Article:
“People who live in each neighborhood are extremely proud of their neighborhood, evidenced by all the street signs [such as in University Heights, Mission Hills, Hillcrest and the Boulevard],” Williams said. “So each neighborhood takes on a different personality because they are built in different eras.” Williams had not experienced this phenomenon in other cities he previously called home, such as Dallas, Fort Lauderdale or his 450-person hometown in Ohio. “Everybody [in San Diego] has a little bit of different history that they can boast as part of their neighborhood and I think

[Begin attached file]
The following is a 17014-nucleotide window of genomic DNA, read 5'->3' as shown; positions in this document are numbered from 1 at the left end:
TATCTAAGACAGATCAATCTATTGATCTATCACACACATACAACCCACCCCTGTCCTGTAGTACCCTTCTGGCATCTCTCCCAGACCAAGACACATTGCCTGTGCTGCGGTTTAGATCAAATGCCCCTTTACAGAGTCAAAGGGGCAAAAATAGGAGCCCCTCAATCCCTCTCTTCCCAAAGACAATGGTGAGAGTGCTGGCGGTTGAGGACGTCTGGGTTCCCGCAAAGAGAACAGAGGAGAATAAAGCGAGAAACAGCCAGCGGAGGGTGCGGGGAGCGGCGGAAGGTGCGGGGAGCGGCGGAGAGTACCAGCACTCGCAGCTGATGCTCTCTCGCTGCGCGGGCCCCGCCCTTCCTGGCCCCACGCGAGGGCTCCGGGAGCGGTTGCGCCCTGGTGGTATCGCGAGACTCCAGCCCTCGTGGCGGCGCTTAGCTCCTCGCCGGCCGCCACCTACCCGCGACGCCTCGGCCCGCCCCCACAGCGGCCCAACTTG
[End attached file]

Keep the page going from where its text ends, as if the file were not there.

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pride comes forth from that,” he continued. “You don’t see [that in] a lot of places I’ve lived over the years.” Williams holds a great appreciation for San Diego’s older buildings and the character they carry, citing the Craftsman, Victorian homes and Spanish Bungalows as examples. He currently lives in a 1932 historical house himself, which includes many of its original design elements, such as a stone fireplace, high ceilings, built-in bookshelves, and a Jackand-Jill bathroom. In addition to architecture, Hurley pointed out that the experiences locals share — including the struggles and strides of the LGBT community —comprise San Diego’s history. “Our LGBT community has a big history here and it has gone from being where the people had to march in the street with bags over their heads [to hide their faces] to our current Pride celebration, which is the largest civic event of the city,” Hurley said. In Gay San Diego, Hurley runs “Out of the Archives,” a column from Lambda Archives of San Diego that focuses on the history of the local LGBT community. A recent piece – “The history of our [LGBT] bars” – was extremely popular with readers. “We have had more response to that column than any of their columns for a year and a half,” she said. “So clearly that’s what people want to know and talk about, sharing things that connect with their own personal relationship with the history of our community.” Hurley, who lives in the Loma Portal area, uses her role in the media to share her views on community history, preservation and progress. “As an editor, I can often speak out on how I feel,” she said. “I think the community has to move forward, but I really want them to preserve the things that can and should be preserved,” she said. “It is our job to be objective when it comes to reporting the news but we are also a voice for our community to take a stand occasionally on certain things. And preservation can be an area where we could all make a stand.” SOHO is recognizing the two editors for the content they oversee in their respective newspapers, including a number of regular columns. Uptown News has “House Calls,” which runs every other issue and is authored by Michael Good, a restorative expert on Craftsman homes; and “Past Matters,” written by Katherine Hon, secretary of the North Park Historical Society.